There are so many ways to describe something unpleasant happening that don’t involve alluding to sexual assault that one might think politicians, in their ongoing effort to ingratiate themselves to the voting public, would just leave the word “rape” out of their vocabulary when they’re not, you know, talking about actual rape. Nope! Dammit, elected officials have to stir the people up, and the best way to do that is by using the most viscerally figurative language possible.
That’s how the backlash against Todd Akin’s batshit ideas about pregnancy being little more than an act of sheer uterine willpower isn’t just a (justified) backlash — it’s a “gang-rape.” Or how a Tennessee congressman/hog farmer comes to characterize the Humane Society’s efforts to investigate animal abuse in terms of human trafficking, or “tape and rape.” Such hyperbolic language is meant to illustrate an instance of gross victimization, which is probably why some politicians resort to it — in one fell stroke, they hope to make an audience not just understand but feel that a heinous disenfranchisement has taken place.
According to the News-Record, North Carolina Democratic Party Chairman Randy Voller resorted to such language when he addressed a room full of people at, of all places, the Democratic Women of Guilford County’s spring banquet Thursday. Voller, in his effort to explain how harmful the GOP’s legislative agenda has been to the state, reportedly said that the GOP has been “raping” North Carolina. He later clarified his comments, saying he intended “raping” in the sense of plundering or abusing the land (the way Huns might plunder) and didn’t intend any harm. The quote, too, is a little muddled, and the News-Record only seems to have an approximation: “They [the Republicans] don’t know where they’re going, but they’re raping us along the way.”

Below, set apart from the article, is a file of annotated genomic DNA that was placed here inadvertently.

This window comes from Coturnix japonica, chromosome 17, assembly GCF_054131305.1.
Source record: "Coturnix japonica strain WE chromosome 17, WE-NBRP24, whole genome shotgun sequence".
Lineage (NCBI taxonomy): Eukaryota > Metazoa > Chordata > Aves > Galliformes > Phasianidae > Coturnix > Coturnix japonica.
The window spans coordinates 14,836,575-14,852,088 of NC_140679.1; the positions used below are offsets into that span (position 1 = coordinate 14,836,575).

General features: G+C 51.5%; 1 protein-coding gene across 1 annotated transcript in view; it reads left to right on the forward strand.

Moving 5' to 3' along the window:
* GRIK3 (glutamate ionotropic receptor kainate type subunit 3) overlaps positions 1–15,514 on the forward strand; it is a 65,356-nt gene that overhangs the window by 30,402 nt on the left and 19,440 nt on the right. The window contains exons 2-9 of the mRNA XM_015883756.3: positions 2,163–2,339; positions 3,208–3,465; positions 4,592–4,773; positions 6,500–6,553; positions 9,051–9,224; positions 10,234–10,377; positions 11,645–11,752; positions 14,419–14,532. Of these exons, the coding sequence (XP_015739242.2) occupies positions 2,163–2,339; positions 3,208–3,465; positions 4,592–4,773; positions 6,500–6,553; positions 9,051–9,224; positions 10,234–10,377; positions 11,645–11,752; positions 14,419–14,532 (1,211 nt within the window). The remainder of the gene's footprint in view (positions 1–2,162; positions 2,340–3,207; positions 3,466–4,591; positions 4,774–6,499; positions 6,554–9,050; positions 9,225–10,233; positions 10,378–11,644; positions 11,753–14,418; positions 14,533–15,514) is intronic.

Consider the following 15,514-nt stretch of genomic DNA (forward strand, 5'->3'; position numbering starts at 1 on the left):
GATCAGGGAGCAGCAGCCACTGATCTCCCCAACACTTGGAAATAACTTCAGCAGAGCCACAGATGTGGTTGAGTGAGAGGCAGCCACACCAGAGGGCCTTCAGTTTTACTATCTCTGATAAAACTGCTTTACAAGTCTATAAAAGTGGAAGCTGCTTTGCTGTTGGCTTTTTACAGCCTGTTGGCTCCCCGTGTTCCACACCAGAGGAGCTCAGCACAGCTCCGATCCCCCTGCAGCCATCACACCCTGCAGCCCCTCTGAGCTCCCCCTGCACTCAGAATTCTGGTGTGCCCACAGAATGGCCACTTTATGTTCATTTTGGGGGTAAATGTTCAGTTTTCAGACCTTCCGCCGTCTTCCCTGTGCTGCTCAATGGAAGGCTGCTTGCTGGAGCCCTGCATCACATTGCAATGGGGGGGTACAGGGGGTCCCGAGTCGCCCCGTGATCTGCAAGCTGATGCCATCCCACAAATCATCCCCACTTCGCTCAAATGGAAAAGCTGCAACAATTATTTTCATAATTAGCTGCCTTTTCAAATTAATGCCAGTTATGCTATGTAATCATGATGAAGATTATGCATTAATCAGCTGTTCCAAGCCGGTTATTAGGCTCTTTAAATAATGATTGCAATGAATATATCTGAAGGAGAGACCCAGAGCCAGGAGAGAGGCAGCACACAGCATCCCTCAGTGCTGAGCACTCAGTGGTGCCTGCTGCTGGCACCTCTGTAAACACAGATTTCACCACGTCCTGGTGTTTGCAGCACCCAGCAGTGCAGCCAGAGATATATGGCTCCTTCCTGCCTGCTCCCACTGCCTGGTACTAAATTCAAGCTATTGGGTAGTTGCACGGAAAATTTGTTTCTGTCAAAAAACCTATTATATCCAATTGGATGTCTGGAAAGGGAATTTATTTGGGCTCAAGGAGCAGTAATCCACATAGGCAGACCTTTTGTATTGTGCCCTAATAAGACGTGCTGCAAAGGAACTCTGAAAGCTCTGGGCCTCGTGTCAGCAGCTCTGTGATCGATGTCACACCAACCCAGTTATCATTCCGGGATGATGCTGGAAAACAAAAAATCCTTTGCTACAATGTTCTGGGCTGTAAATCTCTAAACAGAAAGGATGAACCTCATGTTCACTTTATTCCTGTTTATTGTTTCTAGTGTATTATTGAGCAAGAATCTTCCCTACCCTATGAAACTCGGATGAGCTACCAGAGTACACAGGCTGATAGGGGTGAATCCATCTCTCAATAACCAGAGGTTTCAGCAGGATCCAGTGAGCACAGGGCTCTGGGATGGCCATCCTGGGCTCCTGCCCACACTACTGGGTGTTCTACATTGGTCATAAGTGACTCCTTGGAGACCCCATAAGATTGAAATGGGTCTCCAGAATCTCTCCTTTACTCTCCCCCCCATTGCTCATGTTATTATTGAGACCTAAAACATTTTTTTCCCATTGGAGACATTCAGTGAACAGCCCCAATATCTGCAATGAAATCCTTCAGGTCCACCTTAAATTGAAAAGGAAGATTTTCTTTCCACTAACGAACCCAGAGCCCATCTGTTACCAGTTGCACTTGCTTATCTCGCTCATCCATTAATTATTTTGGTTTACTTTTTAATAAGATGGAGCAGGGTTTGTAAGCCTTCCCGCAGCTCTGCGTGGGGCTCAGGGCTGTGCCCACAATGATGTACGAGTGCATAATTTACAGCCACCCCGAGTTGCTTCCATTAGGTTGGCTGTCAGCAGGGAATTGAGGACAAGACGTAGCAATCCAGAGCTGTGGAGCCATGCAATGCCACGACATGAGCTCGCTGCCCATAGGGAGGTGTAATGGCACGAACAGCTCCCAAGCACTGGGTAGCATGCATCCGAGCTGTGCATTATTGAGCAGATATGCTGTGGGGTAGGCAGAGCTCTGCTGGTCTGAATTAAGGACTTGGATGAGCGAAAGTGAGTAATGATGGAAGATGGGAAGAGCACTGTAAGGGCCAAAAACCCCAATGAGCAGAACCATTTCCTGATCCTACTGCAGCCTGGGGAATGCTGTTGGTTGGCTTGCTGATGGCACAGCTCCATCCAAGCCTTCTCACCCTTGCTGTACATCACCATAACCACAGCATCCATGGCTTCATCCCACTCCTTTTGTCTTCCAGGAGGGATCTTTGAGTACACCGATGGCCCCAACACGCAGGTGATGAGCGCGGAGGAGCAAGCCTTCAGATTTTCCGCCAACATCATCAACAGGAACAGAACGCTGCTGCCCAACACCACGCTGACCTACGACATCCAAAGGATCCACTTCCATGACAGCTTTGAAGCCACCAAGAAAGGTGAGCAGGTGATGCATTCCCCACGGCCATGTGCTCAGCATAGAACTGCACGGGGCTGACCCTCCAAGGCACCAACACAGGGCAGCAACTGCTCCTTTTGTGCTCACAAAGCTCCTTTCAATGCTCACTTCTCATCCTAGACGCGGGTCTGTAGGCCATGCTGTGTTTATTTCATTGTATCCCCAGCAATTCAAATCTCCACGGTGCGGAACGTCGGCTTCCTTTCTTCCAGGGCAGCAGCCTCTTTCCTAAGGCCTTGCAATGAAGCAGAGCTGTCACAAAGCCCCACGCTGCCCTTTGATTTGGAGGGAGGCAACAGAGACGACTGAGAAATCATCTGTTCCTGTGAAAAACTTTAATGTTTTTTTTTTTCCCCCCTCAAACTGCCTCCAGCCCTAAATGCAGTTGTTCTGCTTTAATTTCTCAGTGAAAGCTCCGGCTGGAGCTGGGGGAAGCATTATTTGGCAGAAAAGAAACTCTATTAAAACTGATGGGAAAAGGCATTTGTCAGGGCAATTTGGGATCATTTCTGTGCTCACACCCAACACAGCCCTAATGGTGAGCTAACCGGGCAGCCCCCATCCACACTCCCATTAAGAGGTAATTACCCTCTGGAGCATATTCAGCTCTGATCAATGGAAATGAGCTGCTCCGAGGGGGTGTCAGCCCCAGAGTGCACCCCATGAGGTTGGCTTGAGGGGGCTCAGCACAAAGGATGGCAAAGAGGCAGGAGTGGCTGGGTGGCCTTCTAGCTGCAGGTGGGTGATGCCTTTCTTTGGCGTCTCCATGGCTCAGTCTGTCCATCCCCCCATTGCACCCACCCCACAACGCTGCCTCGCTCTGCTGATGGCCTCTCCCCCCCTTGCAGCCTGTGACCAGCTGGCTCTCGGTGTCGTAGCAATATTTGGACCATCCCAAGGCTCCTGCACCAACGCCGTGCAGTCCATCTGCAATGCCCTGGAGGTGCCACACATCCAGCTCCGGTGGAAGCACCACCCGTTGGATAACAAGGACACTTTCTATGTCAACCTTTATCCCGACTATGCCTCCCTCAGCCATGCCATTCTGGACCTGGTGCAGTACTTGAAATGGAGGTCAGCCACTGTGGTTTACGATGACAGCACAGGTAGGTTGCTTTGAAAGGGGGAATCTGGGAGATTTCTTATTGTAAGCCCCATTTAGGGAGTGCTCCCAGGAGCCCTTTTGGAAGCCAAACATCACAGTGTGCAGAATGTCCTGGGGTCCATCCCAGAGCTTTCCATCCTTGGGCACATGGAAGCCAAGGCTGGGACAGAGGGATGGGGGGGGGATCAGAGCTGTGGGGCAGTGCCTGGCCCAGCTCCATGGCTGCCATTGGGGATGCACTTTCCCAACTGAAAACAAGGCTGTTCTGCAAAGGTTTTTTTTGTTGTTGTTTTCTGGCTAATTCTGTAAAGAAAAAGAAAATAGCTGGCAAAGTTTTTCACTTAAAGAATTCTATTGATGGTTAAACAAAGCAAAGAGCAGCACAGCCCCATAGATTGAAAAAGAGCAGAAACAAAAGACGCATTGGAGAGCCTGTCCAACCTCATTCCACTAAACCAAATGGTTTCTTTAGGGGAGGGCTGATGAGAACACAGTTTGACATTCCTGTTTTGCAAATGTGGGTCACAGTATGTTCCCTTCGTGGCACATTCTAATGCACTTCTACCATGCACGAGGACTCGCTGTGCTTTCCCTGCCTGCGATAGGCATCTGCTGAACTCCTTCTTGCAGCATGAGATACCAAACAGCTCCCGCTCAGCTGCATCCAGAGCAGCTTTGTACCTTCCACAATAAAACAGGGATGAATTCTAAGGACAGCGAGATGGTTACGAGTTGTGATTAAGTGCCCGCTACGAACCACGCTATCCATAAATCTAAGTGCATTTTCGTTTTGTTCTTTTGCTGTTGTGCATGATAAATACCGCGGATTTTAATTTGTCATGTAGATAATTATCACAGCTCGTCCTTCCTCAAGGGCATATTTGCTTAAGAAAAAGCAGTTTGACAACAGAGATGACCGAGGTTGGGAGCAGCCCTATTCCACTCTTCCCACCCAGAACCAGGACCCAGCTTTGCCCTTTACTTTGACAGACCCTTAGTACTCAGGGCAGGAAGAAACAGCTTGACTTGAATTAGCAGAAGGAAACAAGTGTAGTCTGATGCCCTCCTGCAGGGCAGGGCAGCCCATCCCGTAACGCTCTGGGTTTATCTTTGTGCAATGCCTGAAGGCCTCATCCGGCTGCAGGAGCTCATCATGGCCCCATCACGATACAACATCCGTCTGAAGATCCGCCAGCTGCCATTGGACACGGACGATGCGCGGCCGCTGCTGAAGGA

Women in attendance didn’t seem to mind Voller’s comment, and though Myra Slone, the Democratic Women of Guilford County’s new president, said she heard it, she also said that it didn’t seem to faze anyone:
He said something about the legislature, and rape was in the sentence, but I can’t remember exactly.
That word has several different meanings so it doesn’t always have to be about women. I’d prefer that he not use that word, but I really wasn’t upset by it at all.
In the News-Record’s follow-up with Voller, he said that, like the rest of his speech, the comment about rape was made “off the cuff” and he wouldn’t comment on whether or not it was appropriate. He did, however, offer a bizarre justification when the News-Record mentioned that, “given crime statistics and the likelihood that many rapes go unreported,” there might very well have been a woman in attendance at Voller’s speech who’d been sexually assaulted. Instead of simply saying, “Gee, hadn’t considered that. I AM SORRY,” he ventured into MRA territory:
I don’t know that. Women and men are both victims of abusive power and violence. I personally could have been raped.
Men and women certainly can both be victims of abusive power and violence, but why does Voller have to wade into hypotheticals here at all? Trying to diffuse a controversial word choice by suggesting that he “could have been raped” is bullshit, and it’s a guaranteed way to attract way more negative criticism to what may have, in truth, been a moment of rhetorical carelessness.